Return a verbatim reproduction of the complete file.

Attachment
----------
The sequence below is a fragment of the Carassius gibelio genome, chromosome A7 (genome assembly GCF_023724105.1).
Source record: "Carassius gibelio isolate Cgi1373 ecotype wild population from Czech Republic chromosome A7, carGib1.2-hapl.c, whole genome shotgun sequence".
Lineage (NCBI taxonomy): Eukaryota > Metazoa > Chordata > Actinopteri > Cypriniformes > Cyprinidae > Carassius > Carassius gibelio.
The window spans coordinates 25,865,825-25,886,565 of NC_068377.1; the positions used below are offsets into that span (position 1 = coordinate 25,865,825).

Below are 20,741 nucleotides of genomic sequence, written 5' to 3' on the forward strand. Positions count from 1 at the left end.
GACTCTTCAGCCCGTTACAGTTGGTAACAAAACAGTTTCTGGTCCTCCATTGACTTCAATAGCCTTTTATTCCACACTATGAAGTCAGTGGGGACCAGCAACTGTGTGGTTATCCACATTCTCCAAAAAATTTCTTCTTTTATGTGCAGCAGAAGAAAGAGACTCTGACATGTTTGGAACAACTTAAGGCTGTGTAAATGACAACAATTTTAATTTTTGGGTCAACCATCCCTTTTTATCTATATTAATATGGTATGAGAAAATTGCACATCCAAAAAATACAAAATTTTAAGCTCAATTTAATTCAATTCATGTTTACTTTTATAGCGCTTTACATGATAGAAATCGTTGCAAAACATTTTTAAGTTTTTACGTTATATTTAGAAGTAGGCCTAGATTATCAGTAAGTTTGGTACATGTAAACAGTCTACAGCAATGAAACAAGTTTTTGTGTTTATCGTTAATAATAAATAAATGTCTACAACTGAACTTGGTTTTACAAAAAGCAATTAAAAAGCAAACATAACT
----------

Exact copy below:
The sequence below is a fragment of the Carassius gibelio genome, chromosome A7 (genome assembly GCF_023724105.1).
Source record: "Carassius gibelio isolate Cgi1373 ecotype wild population from Czech Republic chromosome A7, carGib1.2-hapl.c, whole genome shotgun sequence".
Lineage (NCBI taxonomy): Eukaryota > Metazoa > Chordata > Actinopteri > Cypriniformes > Cyprinidae > Carassius > Carassius gibelio.
The window spans coordinates 25,865,825-25,886,565 of NC_068377.1; the positions used below are offsets into that span (position 1 = coordinate 25,865,825).

Below are 20,741 nucleotides of genomic sequence, written 5' to 3' on the forward strand. Positions count from 1 at the left end.
GACTCTTCAGCCCGTTACAGTTGGTAACAAAACAGTTTCTGGTCCTCCATTGACTTCAATAGCCTTTTATTCCACACTATGAAGTCAGTGGGGACCAGCAACTGTGTGGTTATCCACATTCTCCAAAAAATTTCTTCTTTTATGTGCAGCAGAAGAAAGAGACTCTGACATGTTTGGAACAACTTAAGGCTGTGTAAATGACAACAATTTTAATTTTTGGGTCAACCATCCCTTTTTATCTATATTAATATGGTATGAGAAAATTGCACATCCAAAAAATACAAAATTTTAAGCTCAATTTAATTCAATTCATGTTTACTTTTATAGCGCTTTACATGATAGAAATCGTTGCAAAACATTTTTAAGTTTTTACGTTATATTTAGAAGTAGGCCTAGATTATCAGTAAGTTTGGTACATGTAAACAGTCTACAGCAATGAAACAAGTTTTTGTGTTTATCGTTAATAATAAATAAATGTCTACAACTGAACTTGGTTTTACAAAAAGCAATTAAAAAGCAAACATAACT